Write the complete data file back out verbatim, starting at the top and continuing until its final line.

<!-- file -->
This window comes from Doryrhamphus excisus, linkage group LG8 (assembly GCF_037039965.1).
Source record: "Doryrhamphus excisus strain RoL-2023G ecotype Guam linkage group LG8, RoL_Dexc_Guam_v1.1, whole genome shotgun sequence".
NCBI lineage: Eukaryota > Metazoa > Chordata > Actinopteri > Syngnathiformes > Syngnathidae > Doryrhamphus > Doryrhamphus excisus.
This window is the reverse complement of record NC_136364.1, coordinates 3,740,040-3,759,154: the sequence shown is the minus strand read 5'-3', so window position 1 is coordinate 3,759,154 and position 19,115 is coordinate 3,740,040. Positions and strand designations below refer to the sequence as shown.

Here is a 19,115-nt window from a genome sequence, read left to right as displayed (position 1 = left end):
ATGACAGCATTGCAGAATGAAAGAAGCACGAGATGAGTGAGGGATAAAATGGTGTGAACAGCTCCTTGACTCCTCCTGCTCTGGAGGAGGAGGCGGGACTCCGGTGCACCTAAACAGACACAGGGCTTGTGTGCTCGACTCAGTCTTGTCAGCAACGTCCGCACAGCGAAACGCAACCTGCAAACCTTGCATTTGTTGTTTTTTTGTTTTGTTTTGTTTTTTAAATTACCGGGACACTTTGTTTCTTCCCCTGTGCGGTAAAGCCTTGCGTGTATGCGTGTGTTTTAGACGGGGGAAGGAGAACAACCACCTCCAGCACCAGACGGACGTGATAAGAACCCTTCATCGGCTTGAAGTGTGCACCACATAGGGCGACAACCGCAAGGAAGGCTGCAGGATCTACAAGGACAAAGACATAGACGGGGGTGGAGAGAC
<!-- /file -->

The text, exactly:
This window comes from Doryrhamphus excisus, linkage group LG8 (assembly GCF_037039965.1).
Source record: "Doryrhamphus excisus strain RoL-2023G ecotype Guam linkage group LG8, RoL_Dexc_Guam_v1.1, whole genome shotgun sequence".
NCBI lineage: Eukaryota > Metazoa > Chordata > Actinopteri > Syngnathiformes > Syngnathidae > Doryrhamphus > Doryrhamphus excisus.
This window is the reverse complement of record NC_136364.1, coordinates 3,740,040-3,759,154: the sequence shown is the minus strand read 5'-3', so window position 1 is coordinate 3,759,154 and position 19,115 is coordinate 3,740,040. Positions and strand designations below refer to the sequence as shown.

Here is a 19,115-nt window from a genome sequence, read left to right as displayed (position 1 = left end):
ATGACAGCATTGCAGAATGAAAGAAGCACGAGATGAGTGAGGGATAAAATGGTGTGAACAGCTCCTTGACTCCTCCTGCTCTGGAGGAGGAGGCGGGACTCCGGTGCACCTAAACAGACACAGGGCTTGTGTGCTCGACTCAGTCTTGTCAGCAACGTCCGCACAGCGAAACGCAACCTGCAAACCTTGCATTTGTTGTTTTTTTGTTTTGTTTTGTTTTTTAAATTACCGGGACACTTTGTTTCTTCCCCTGTGCGGTAAAGCCTTGCGTGTATGCGTGTGTTTTAGACGGGGGAAGGAGAACAACCACCTCCAGCACCAGACGGACGTGATAAGAACCCTTCATCGGCTTGAAGTGTGCACCACATAGGGCGACAACCGCAAGGAAGGCTGCAGGATCTACAAGGACAAAGACATAGACGGGGGTGGAGAGAC